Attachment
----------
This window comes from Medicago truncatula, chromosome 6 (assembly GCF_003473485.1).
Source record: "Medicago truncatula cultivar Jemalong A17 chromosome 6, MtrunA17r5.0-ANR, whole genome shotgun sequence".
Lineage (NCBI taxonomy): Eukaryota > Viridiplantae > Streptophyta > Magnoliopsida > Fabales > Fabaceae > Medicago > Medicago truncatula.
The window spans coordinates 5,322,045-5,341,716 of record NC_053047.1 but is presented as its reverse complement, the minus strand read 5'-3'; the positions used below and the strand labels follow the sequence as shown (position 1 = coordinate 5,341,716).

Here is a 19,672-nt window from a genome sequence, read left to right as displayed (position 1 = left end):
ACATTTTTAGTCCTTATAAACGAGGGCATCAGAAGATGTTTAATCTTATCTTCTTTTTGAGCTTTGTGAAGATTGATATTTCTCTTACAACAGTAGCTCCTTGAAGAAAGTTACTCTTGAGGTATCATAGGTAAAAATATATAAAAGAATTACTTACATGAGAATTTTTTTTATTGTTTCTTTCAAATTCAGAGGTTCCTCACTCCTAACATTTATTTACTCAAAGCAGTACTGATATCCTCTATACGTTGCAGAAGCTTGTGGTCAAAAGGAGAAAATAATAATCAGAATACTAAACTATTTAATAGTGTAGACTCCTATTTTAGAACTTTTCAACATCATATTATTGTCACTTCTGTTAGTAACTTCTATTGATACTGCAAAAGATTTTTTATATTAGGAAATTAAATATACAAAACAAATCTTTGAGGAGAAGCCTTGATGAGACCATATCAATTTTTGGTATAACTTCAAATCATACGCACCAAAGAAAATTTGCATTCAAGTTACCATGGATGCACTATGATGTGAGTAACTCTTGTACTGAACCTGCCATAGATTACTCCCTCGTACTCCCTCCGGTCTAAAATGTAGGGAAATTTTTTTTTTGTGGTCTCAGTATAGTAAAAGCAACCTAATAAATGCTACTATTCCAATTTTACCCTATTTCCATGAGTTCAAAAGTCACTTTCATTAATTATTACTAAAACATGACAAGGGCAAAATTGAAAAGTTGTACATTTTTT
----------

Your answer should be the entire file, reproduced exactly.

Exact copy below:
This window comes from Medicago truncatula, chromosome 6 (assembly GCF_003473485.1).
Source record: "Medicago truncatula cultivar Jemalong A17 chromosome 6, MtrunA17r5.0-ANR, whole genome shotgun sequence".
Lineage (NCBI taxonomy): Eukaryota > Viridiplantae > Streptophyta > Magnoliopsida > Fabales > Fabaceae > Medicago > Medicago truncatula.
The window spans coordinates 5,322,045-5,341,716 of record NC_053047.1 but is presented as its reverse complement, the minus strand read 5'-3'; the positions used below and the strand labels follow the sequence as shown (position 1 = coordinate 5,341,716).

Here is a 19,672-nt window from a genome sequence, read left to right as displayed (position 1 = left end):
ACATTTTTAGTCCTTATAAACGAGGGCATCAGAAGATGTTTAATCTTATCTTCTTTTTGAGCTTTGTGAAGATTGATATTTCTCTTACAACAGTAGCTCCTTGAAGAAAGTTACTCTTGAGGTATCATAGGTAAAAATATATAAAAGAATTACTTACATGAGAATTTTTTTTATTGTTTCTTTCAAATTCAGAGGTTCCTCACTCCTAACATTTATTTACTCAAAGCAGTACTGATATCCTCTATACGTTGCAGAAGCTTGTGGTCAAAAGGAGAAAATAATAATCAGAATACTAAACTATTTAATAGTGTAGACTCCTATTTTAGAACTTTTCAACATCATATTATTGTCACTTCTGTTAGTAACTTCTATTGATACTGCAAAAGATTTTTTATATTAGGAAATTAAATATACAAAACAAATCTTTGAGGAGAAGCCTTGATGAGACCATATCAATTTTTGGTATAACTTCAAATCATACGCACCAAAGAAAATTTGCATTCAAGTTACCATGGATGCACTATGATGTGAGTAACTCTTGTACTGAACCTGCCATAGATTACTCCCTCGTACTCCCTCCGGTCTAAAATGTAGGGAAATTTTTTTTTTGTGGTCTCAGTATAGTAAAAGCAACCTAATAAATGCTACTATTCCAATTTTACCCTATTTCCATGAGTTCAAAAGTCACTTTCATTAATTATTACTAAAACATGACAAGGGCAAAATTGAAAAGTTGTACATTTTTT